People who use aspirin at least monthly have a significantly decreased risk of pancreatic cancer, according to a large case-control study presented at the annual meeting of the American Association for Cancer Research (AACR).
"We're not suggesting that people should start taking aspirin once a month to reduce their risk of pancreatic cancer," said researcher Dr Xiang-Lin Tan, from the Mayo Clinic in Rochester, Minnesota. "Rather, we think this study is a starting point for further research."
Studies on whether aspirin and other non-steroidal anti-inflammatory agents (NSAIDs) are potentially beneficial in preventing pancreatic cancer have had inconsistent results, Dr Tan noted.
In the current study, he and his team examined the association between aspirin, NSAID and acetaminophen use and the risk of pancreatic cancer. They compared 904 patients with pancreatic ductal adenocarcinoma and 1,224 healthy age and gender-matched controls.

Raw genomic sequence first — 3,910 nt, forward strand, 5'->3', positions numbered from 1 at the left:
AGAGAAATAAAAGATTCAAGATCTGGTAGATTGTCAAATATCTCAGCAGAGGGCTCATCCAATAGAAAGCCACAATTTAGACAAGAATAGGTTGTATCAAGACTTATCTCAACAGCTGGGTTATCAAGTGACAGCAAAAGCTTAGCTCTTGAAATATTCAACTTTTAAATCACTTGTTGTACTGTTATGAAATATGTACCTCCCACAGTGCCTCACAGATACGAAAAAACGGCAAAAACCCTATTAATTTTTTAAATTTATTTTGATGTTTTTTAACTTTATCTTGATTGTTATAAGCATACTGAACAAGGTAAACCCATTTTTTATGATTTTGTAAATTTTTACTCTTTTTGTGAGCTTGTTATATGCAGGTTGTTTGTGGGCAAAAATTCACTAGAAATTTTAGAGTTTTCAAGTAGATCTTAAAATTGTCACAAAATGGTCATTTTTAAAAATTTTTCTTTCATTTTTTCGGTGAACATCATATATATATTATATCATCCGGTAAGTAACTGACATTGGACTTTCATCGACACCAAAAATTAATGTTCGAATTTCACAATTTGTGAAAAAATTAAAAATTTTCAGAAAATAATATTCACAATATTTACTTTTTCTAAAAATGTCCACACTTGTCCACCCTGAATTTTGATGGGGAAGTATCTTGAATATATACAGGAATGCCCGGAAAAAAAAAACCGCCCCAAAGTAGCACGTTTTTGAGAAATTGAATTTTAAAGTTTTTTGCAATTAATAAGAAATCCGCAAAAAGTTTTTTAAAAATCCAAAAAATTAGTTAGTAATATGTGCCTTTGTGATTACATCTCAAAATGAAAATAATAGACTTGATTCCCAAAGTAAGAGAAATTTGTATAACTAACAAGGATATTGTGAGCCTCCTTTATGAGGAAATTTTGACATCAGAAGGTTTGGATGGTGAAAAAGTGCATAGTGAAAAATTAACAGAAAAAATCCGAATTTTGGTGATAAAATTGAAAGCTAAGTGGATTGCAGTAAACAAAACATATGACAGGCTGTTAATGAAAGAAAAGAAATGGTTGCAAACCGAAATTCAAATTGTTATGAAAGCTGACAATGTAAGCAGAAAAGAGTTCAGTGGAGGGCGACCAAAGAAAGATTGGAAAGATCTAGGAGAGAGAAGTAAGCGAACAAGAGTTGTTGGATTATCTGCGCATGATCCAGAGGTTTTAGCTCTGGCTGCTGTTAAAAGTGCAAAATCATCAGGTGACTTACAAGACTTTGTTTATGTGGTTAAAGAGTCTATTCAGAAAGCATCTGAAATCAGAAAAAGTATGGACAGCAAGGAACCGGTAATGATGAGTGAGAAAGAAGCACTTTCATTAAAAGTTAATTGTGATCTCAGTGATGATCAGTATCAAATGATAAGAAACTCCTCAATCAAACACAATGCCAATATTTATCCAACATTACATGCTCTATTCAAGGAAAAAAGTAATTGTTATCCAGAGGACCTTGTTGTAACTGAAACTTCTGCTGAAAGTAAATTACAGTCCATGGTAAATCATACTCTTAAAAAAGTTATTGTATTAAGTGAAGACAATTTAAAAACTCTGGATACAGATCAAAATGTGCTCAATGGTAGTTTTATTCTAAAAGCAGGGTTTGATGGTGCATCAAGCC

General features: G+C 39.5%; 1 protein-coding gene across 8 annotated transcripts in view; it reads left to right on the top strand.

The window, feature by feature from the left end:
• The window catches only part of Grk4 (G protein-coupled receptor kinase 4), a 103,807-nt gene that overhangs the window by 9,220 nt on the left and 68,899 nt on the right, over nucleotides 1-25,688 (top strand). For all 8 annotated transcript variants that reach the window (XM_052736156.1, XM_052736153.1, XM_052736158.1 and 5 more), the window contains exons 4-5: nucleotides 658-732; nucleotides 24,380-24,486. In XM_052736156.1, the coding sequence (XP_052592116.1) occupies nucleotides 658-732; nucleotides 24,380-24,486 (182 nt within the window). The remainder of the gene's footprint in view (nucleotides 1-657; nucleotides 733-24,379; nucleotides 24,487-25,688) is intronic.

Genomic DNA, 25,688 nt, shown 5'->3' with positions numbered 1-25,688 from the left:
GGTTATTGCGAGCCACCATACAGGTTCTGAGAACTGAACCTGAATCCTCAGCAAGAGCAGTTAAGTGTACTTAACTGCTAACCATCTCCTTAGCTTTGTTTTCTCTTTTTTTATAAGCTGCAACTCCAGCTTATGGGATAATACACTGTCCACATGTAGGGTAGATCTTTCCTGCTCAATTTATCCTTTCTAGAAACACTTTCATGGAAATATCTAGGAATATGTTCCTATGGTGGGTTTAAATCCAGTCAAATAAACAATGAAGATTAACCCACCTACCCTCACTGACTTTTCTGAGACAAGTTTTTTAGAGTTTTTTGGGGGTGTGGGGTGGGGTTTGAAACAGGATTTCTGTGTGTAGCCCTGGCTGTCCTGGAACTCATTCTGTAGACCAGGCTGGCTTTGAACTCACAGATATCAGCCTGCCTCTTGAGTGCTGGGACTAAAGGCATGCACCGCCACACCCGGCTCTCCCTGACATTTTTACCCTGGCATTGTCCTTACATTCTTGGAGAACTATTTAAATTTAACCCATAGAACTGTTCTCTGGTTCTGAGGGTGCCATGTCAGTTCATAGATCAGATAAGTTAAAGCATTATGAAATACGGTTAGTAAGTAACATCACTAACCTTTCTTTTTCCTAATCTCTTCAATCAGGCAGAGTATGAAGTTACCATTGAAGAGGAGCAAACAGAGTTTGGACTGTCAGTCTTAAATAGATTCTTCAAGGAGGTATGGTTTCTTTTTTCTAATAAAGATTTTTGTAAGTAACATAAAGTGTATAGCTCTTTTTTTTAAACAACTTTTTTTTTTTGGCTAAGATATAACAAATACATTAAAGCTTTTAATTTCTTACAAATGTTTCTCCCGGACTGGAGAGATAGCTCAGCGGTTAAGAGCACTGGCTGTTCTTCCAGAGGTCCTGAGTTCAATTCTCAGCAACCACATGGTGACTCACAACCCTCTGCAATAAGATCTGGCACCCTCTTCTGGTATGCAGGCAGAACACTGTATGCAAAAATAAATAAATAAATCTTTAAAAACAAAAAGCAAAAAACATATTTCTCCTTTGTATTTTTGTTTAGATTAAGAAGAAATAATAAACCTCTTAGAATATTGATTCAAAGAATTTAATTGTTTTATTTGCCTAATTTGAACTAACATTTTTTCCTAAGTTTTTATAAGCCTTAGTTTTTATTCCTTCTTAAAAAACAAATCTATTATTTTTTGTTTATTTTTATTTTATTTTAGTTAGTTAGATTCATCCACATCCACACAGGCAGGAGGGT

All subjects were at least 55 years of age and reported their use of aspirin, NSAIDs and acetaminophen at ages 41 to 60 by questionnaire.
What the results showed
After adjusting for body mass index and smoking status (i.e., never, former, and current) the researchers found that people who used aspirin at least once a month had a 29% decreased risk of pancreatic cancer compared with those who did not take aspirin regularly (odds ratio 0.71, P = 0.0008).
Former smokers derived the greatest benefit from aspirin use (OR 0.61, P = 0.0008).
None of the other agents was linked with a decreased risk for pancreatic cancer.
"Aspirin and other NSAIDs have shown their antioxidant and anti-inflammatory properties and it is possible that this inverse association between aspirin use and pancreatic cancer is related to these properties," Dr Tan said. "However, the mechanism is still not well established and more laboratory studies are warranted."
"These findings are important to acknowledge when designing strategies for future chemoprevention studies," he added. "More data from additional studies must be gathered before we can prove a real benefit from this or any other potential therapeutic or preventative treatments."
(Reuters Health, Fran Lowry, April 2011)
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